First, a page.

TS: When you’re writing songs that have a point, how far do you have to get into each song when you’re just banging them out night after night? Is there a minimum that you need to do to feel like you sold the song properly?
TL: Absolutely. I don’t know if this is just cheesy or this is borderline self-aggrandizing or what, but I sometimes do feel that way if I’m working up a set list. Like, yeah, I guess we kind of do have to play “Me and Mia,” don’t we? [Laughs.] But the thing is, I don’t let a song go that I’m not pretty invested in—and that’s also part of the reason why it took two years for me to get this record out. I was trying to find the lyrics that could theoretically take me through the next two years of having me actually connect with that song every night, because I can’t get onstage and not believe in what I’m putting over if I’m attempting to get other people to come along, you know what I mean?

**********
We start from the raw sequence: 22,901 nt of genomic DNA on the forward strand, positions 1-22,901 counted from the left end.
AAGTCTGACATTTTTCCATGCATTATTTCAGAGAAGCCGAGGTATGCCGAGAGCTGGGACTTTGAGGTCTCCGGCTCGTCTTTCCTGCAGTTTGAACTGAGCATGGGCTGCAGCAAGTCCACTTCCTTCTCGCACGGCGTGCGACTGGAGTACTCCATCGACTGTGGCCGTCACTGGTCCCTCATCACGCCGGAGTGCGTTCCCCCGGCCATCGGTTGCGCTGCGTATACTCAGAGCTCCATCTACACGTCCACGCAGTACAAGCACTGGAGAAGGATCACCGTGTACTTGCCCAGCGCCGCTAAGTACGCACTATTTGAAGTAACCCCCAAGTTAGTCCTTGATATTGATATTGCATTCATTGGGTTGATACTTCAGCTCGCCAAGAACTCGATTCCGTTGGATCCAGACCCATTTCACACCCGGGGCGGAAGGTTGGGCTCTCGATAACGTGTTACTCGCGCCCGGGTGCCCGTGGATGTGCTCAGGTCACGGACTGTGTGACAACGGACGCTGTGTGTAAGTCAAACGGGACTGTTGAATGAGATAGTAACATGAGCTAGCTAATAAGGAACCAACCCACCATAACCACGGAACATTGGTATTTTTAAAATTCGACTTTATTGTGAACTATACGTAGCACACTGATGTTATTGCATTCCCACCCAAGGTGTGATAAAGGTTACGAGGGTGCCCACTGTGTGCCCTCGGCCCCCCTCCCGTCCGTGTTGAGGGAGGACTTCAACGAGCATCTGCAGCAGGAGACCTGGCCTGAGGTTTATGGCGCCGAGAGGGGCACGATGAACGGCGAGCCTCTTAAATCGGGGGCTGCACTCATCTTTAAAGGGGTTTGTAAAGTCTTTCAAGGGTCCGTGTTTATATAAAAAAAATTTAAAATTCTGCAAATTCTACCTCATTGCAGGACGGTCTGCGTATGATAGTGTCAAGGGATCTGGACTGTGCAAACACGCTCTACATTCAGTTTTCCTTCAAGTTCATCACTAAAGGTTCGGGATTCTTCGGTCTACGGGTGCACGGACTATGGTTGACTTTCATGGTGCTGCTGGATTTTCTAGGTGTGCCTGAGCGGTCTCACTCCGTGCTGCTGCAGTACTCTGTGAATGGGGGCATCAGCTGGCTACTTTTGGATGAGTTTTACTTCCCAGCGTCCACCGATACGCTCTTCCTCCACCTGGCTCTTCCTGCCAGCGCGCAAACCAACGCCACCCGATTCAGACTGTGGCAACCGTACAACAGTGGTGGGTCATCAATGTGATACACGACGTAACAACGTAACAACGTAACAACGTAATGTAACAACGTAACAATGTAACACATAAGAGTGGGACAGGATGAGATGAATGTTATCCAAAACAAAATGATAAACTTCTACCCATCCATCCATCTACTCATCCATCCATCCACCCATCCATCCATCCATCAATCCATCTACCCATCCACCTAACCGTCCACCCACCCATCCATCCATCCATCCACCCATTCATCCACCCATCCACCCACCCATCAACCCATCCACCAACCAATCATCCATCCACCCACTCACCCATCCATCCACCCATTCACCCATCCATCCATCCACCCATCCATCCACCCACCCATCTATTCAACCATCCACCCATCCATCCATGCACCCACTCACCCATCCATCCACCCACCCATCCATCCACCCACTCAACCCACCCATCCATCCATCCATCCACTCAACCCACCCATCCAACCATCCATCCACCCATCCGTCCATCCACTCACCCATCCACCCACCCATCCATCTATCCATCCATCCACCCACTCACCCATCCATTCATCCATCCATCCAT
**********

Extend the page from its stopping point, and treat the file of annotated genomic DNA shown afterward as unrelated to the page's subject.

I’ve had the pleasure to hearing “Me and Mia” twice live in the last twelve months. I’m forever grateful Leo hasn’t scrapped this one. It’s always fresh and exciting.
Leo’s Sasquatch 2012 set was especially brilliant because his sound in contrast with all of the other artists at the festival had a punk feeling to it. Perhaps it was Leo’s punk roots showing. The crowd was somewhere between moshing and dancing, which was relatively refreshing comparing it to “punk” shows I go to these days. It was also dusty as hell.